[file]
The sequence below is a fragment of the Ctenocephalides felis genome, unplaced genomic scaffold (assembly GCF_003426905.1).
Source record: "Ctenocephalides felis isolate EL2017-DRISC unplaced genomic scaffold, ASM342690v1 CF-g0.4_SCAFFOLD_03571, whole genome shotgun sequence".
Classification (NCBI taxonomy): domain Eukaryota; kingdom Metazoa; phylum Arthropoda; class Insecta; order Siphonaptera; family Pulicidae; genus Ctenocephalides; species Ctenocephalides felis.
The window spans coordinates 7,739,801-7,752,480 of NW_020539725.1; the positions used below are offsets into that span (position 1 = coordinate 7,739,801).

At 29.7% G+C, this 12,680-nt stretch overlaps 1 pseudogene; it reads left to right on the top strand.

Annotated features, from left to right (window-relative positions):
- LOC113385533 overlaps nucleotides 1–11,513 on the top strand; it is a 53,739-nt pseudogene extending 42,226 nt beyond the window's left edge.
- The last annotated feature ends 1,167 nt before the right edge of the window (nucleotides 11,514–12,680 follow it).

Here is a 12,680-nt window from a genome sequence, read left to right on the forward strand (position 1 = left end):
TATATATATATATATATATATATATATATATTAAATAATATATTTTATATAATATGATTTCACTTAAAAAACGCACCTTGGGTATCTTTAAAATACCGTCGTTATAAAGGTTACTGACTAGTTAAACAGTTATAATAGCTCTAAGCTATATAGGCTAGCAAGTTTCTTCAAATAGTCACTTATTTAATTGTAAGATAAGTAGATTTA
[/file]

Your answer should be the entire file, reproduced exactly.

The sequence below is a fragment of the Ctenocephalides felis genome, unplaced genomic scaffold (assembly GCF_003426905.1).
Source record: "Ctenocephalides felis isolate EL2017-DRISC unplaced genomic scaffold, ASM342690v1 CF-g0.4_SCAFFOLD_03571, whole genome shotgun sequence".
Classification (NCBI taxonomy): domain Eukaryota; kingdom Metazoa; phylum Arthropoda; class Insecta; order Siphonaptera; family Pulicidae; genus Ctenocephalides; species Ctenocephalides felis.
The window spans coordinates 7,739,801-7,752,480 of NW_020539725.1; the positions used below are offsets into that span (position 1 = coordinate 7,739,801).

At 29.7% G+C, this 12,680-nt stretch overlaps 1 pseudogene; it reads left to right on the top strand.

Annotated features, from left to right (window-relative positions):
- LOC113385533 overlaps nucleotides 1–11,513 on the top strand; it is a 53,739-nt pseudogene extending 42,226 nt beyond the window's left edge.
- The last annotated feature ends 1,167 nt before the right edge of the window (nucleotides 11,514–12,680 follow it).

Here is a 12,680-nt window from a genome sequence, read left to right on the forward strand (position 1 = left end):
TATATATATATATATATATATATATATATATTAAATAATATATTTTATATAATATGATTTCACTTAAAAAACGCACCTTGGGTATCTTTAAAATACCGTCGTTATAAAGGTTACTGACTAGTTAAACAGTTATAATAGCTCTAAGCTATATAGGCTAGCAAGTTTCTTCAAATAGTCACTTATTTAATTGTAAGATAAGTAGATTTA